Employees are required to notify the organization’s human resources of all “moonlighting” activity in advance.
“Certified or not, federal law prohibits our providers from guiding patients to or connecting patients with sources of medical marijuana — that is a hard stop,” according to written responses Rural Health made to questions posed by the Post.
Matt Clay, the Rural Health chief executive, contacted other community health centers in the state, as well as the National Association of Community Health Centers, about the issue of providing medical marijuana certificates.
The other CEOs he spoke with also do not allow their providers to guide patients to resources to obtain medical marijuana.
“If and when cannabis becomes legal at the federal level we will re-evaluate this issue,” Rural Health officials wrote in a response to the Post.
“We will cross this bridge when we come to it.”
Riverside Health System wouldn’t even discuss medical marijuana with a reporter who asked for answers to questions about the topic.
“At this time, Riverside is unavailable to discuss,” was the reply given by the organization’s public relations firm.
‘Legitimate answer to pain’
Although recreational marijuana retail sales are not legal in Virginia yet, around 20,300 patients currently are receiving medical marijuana products legally in the state, according to Ngsite Abebe, vice president of public policy at Columbia Care, the company with two state licenses to process marijuana for medical use.
Abebe was quoted in a Sept. 30 article in Axios Richmond.
Pain, anxiety, and insomnia are the most common reasons patients seek medical marijuana products. Anecdotally, the average Virginia patient seems to be a 55-year-old woman, according to Abebe.
Dr. Shirley Mason Randall, who owns the Eastern Shore Pain Management Center in Exmore, said many of her patients are “very interested” in medical marijuana.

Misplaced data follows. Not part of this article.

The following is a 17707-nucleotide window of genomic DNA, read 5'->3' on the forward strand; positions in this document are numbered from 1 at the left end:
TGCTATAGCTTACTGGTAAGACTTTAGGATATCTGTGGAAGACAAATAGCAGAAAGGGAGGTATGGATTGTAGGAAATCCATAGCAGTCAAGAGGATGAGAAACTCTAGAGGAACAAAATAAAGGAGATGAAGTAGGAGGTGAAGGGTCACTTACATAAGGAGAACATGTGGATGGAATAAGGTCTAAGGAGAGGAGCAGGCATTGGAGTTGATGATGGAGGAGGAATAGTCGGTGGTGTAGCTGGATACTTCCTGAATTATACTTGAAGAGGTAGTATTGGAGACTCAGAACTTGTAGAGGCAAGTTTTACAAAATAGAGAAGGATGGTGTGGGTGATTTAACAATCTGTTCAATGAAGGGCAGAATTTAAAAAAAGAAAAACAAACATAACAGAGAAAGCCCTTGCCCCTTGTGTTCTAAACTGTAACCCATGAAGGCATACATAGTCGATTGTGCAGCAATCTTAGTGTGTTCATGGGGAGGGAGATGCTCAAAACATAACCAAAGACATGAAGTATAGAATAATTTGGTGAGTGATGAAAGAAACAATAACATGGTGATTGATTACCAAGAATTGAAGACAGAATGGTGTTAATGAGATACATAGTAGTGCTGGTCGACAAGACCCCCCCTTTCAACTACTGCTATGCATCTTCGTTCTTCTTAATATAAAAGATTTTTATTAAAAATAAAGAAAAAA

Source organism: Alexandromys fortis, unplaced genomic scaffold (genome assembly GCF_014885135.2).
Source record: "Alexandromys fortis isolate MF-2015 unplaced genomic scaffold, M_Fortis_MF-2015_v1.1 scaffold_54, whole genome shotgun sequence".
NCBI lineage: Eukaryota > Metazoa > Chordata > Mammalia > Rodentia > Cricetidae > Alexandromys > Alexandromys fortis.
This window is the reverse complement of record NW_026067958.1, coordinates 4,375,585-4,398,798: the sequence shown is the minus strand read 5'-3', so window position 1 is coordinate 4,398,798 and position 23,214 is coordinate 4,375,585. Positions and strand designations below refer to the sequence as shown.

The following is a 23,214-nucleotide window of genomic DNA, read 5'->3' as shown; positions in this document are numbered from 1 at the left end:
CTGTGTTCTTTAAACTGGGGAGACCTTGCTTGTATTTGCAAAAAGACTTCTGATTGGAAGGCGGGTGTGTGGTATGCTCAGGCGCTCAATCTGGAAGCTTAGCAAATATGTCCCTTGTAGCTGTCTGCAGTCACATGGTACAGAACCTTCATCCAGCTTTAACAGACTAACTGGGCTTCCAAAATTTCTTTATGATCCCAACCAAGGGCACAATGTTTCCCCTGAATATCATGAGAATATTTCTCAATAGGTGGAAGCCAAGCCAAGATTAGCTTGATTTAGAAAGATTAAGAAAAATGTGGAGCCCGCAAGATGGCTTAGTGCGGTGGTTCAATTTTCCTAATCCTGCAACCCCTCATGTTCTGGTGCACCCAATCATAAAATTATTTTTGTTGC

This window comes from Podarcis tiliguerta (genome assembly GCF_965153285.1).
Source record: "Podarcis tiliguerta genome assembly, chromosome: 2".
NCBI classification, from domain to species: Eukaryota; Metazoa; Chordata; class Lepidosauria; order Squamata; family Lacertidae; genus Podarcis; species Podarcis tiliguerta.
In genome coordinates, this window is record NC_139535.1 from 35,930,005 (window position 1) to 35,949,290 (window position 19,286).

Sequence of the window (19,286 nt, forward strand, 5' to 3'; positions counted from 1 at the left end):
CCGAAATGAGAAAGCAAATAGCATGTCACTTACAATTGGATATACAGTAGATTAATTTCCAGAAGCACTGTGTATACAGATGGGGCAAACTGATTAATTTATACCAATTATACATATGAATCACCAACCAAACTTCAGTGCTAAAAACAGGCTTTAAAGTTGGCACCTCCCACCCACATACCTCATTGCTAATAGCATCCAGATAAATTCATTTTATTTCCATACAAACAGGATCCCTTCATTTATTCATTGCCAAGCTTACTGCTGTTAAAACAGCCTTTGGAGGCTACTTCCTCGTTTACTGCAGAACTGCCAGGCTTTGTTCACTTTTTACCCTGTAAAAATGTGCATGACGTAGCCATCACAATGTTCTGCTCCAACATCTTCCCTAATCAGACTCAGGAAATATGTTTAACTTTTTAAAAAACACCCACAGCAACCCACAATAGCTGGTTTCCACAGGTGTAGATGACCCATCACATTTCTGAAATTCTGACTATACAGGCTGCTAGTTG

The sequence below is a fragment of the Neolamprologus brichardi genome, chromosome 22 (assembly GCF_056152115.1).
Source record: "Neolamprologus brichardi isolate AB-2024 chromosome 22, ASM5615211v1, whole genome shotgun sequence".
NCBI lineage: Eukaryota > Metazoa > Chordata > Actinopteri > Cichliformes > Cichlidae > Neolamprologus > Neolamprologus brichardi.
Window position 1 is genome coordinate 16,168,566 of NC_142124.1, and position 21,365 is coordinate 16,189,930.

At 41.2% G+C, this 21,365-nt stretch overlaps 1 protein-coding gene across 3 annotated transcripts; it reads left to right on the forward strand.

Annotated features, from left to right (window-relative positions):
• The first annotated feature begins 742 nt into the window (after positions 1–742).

She estimates she has provided certificates to around 60 to 100 patients in the past two years, after medical marijuana became legal in Virginia.
“Most patients say that using cannabis relieves anxiety and aids with sleeping. So far, the benefits for pain relief is minimal, but I will continue to monitor this,” she said.
She added, “If a patient gets a significant amount of relief from cannabis use, this would be good, since there would be less to no need for narcotic therapy.”
For Craft, medical marijuana is helping, and the professionalism of the certification and dispensary procedures helped alleviate her concerns about what she once thought of as a gateway drug.
“I wasn’t going to do anything illegal,” she said.
“It’s very professional looking. … They have pharmacists on duty,” she said of the dispensary.
After discussing her condition with the pharmacist, he recommended half a 10-milligram pill for her pain.
“It does not make me high. … I take it on days when I’m not going anywhere because I don’t want to drive, but I don’t feel any ‘high,’” she said.
“My experience has been, what I’m taking right now does not make me dysfunctional but it does help with my pain,” Craft said.
Her son noticed the difference in his mother’s demeanor when he visited for her birthday in October.
“You were an entirely different person,” he told her later.
Craft says medical marijuana should be looked at as just another medicine that may be useful.
“It’s a legitimate answer to pain.”